By Robert F Huber
John Howland’s character was forged by danger and death and the result was courage on the Kennebec.
The young man from Fenstanton left England in 1620 as a Mayflower passenger and promptly showed his quick wit in a perilous situation when he was swept overboard during a violent storm and was able to grab some trailing halyards and hold on until rescued. When the Pilgrims landed on Cape Cod, Howland was among those who explored the strange land, braving terrible cold and Indian attack.
During the killer winter of 1620-21 he saw death deal a steady hand as half of the 102 settlers died. His inner strength helped him survive and do his part in caring for the sick and burying the dead.
And when his employer, Gov. John Carver, died of sunstroke Howland assumed the responsibility of managing his household. He soon became a leader in the colony and was placed in charge of Plymouth’s trading post in Maine. This was the colony’s most important assignment for the furs he got from the Indians went a long way in repaying the Pilgrim debt to the merchant adventurers who had financed the journey to the New World.
It was on the Kennebec River where Howland displayed raw courage when the fur-trade lifeline was threatened.
The Plymouth Pilgrims were always eager to trade with the Indians and was early as 1625 they sent a boatload of corn up the Kennebec.
Gov. William Bradford wrote that “God preserved them and gave them good success for they brought home 700 beaver, besides some other furs.” This expedition was made by Edward Winslow and some of the “old Standards” or first comers.
In 1627 Isaac Allerton was sent to London to secure a patent for the Kennebec and the Pilgrims then erected a trading house on the river at Cuchenoc in what is now Augusta. This patent was superseded by another in January 1630 under which Plymouth received exclusive jurisdiction over the Kennebec within a limit of 15 miles down the river from the falls where they had built a house.
In their trading they first used a shallop but soon found they needed a larger boat, so the Pilgrims cut the shallop in half, added six feet in the middle and decked it over. This vessel, called a barque, was used for the next seven years.
John Howland was put in charge of the trading post and in 1634 he and John Alden were the magistrates in authority there.
Unfortunately, Pilgrims and Indians were not the only ones on the Kennebec. Agents of Lord Say and Seal and Lord Brooke also were on hand to make a fast pound or two.
Now enter the hero and the villain.
One April day John Howland (the hero, of course) found John Hocking (the villain) riding at anchor within the area claimed by Plymouth. Hocking was from the nearby Piscataqua Plantation. Howland went up to him in their “barke” and politely asked Hocking to weigh anchors and depart.
Apparently Hocking used some strong language and the two exchanged some words not recorded, but the result of the conversation was that Hocking would not leave and Howland would not let him stay.
Howland then sent three of his men—John Irish, Thomas Savory and William Rennoles (Reynolds?) — to cut the cables of Hocking’s boat. They severed one but the strong current prevented them from cutting the other cable so Howland called them back and ordered Moses Talbott to go with them.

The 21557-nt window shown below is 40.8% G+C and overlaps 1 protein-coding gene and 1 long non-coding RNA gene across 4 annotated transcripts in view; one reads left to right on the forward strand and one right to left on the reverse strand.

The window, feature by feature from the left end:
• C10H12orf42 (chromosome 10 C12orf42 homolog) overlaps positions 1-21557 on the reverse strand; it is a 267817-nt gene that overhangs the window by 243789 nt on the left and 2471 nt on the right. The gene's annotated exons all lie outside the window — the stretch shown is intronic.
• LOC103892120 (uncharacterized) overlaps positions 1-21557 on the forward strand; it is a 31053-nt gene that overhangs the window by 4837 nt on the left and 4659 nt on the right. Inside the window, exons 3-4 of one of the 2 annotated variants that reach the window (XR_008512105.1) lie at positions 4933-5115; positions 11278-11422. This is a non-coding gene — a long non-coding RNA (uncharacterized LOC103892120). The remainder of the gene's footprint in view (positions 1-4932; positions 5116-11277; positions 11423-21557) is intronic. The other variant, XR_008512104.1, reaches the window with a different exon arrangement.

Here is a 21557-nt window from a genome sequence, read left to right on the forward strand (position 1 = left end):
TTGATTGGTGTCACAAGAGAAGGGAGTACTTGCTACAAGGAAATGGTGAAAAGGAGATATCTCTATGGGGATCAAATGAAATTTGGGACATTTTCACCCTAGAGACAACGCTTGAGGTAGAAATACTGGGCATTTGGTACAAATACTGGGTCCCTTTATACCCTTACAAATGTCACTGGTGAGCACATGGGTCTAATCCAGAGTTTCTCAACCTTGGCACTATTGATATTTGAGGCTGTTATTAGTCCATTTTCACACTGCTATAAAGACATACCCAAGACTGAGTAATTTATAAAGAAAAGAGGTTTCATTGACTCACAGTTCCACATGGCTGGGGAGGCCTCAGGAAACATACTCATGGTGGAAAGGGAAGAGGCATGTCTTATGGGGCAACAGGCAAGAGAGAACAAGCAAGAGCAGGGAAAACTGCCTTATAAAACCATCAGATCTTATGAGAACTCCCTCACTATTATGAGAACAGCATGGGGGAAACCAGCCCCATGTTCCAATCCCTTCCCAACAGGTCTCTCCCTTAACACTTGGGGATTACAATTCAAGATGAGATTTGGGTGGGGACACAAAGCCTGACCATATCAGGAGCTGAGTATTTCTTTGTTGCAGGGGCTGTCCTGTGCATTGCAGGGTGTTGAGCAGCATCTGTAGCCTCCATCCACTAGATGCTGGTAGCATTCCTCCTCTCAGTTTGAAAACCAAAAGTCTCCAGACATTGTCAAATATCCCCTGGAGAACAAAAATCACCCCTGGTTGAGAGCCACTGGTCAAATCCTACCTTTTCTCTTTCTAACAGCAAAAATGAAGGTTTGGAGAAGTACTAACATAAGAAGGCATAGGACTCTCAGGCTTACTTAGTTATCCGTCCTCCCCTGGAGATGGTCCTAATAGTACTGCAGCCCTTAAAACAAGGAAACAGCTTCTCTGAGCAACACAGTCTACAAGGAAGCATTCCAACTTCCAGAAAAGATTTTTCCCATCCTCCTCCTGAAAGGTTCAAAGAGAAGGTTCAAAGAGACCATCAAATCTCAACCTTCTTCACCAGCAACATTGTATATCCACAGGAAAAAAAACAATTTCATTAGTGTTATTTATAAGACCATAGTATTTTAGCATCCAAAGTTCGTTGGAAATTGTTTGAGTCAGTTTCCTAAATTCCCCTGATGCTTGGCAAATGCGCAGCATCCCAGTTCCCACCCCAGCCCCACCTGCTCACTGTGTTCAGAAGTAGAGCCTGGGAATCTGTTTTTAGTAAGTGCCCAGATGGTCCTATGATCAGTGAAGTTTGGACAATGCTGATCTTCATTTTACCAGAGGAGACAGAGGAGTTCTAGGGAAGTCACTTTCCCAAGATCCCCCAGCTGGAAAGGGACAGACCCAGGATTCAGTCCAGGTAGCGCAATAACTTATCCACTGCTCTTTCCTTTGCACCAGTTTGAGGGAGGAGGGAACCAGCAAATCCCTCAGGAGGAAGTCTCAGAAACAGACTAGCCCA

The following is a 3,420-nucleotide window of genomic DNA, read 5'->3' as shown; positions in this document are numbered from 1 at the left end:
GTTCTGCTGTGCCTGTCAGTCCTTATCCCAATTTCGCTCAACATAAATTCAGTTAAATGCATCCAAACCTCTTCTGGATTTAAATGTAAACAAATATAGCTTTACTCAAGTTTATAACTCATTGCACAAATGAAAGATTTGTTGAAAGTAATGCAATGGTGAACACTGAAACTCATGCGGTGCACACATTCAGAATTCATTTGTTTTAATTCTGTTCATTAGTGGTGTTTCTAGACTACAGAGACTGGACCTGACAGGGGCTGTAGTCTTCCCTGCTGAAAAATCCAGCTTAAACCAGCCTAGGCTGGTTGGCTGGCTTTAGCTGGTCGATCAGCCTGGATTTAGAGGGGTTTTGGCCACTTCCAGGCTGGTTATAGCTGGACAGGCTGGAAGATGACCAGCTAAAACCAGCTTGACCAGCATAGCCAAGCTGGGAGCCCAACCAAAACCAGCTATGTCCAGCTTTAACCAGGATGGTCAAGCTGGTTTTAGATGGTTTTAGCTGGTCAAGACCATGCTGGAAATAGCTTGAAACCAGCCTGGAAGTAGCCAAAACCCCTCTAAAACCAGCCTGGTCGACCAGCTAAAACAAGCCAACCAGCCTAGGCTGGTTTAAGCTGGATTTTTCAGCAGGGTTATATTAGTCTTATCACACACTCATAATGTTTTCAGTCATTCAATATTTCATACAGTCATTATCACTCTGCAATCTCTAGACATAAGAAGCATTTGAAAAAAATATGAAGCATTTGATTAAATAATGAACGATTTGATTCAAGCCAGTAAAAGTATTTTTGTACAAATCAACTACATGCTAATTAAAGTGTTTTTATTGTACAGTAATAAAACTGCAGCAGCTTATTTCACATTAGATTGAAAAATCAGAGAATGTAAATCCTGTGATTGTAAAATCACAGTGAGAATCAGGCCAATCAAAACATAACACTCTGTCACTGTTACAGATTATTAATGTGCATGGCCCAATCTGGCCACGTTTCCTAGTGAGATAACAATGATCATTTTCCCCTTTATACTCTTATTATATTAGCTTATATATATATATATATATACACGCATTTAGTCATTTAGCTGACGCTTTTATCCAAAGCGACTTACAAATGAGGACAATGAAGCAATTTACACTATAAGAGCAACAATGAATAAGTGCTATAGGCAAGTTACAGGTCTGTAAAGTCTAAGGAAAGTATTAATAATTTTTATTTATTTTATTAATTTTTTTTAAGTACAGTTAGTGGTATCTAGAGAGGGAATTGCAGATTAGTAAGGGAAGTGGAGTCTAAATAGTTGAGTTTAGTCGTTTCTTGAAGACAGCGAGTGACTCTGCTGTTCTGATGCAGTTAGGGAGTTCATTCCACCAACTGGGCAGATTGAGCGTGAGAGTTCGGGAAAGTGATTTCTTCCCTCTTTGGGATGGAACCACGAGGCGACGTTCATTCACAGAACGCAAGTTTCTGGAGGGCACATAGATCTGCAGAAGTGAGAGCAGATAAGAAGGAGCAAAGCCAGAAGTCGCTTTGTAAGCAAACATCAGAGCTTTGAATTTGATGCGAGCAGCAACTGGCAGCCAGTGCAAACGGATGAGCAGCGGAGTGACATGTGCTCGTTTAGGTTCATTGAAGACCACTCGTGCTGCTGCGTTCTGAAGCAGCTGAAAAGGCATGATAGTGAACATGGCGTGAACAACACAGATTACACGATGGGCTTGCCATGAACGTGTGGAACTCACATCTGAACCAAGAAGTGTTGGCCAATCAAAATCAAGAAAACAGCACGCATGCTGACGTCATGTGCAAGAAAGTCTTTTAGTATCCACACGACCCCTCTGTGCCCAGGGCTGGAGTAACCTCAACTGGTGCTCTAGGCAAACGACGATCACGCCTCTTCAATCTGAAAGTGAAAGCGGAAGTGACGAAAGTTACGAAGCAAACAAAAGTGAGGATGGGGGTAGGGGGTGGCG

The four men were able to maneuver their canoe to the other cable, but Hocking was waiting on deck armed with a carbine and a pistol in his hand. He aimed first at Savory and then as the canoe swished about he put his gun almost to Talbott’s head.
Seeing this, Howland called to Hocking not to shoot his man but to “take himself as his mark.” Saying his men were only doing what he had ordered them to do. If any wrong was being done it was he that did it, Howland shouted. Howland called again for Hocking to aim at him.
Hocking, however, would not even look at Howland and shortly afterwards Hocking shot Talbott in the head and then took up his pistol intending to shoot another of Howland’s men. Bradford continues the story in his history of Plymouth:
Howland’s men were angered and naturally feared for their lives so one of the fellows in the canoe raised his musket and shot Hocking “who fell down dead and never spake word.”
The surviving poachers must have skedaddled for home where they soon wrote to the bigwigs in England but failed to tell the whole truth including the fact that Hocking had killed a Plymouth man first. The lords “were much offended” and must have made known their anger.
The Hocking affair did have severe international implications. Colonists feared that King Charles might use it as an excuse for sending over a royal governor to rule all New England. This was a real threat for early in 1634 the king had created a Commission for Regulating Plantations with power to legislate in both civil and religious matters and even to revoke charters.
Not long after the killings Plymouth sent a ship into the territory of Massachusetts Bay and authorities there quickly seized John Alden who was aboard the ship. Alden was imprisoned although he had no direct part in the Kennebec tragedy.
When Alden was jailed Plymouth was quite obviously upset for Massachusetts Bay had no jurisdiction over the Kennebec area or over citizens of Plymouth. This was not of their business.
Plymouth dispatched Capt. Myles Standish to Boston to present letters explaining the situation and Gov. Thomas Dudley quickly freed Alden, and after a later court hearing all blame was laid to Hocking. The matter was settled.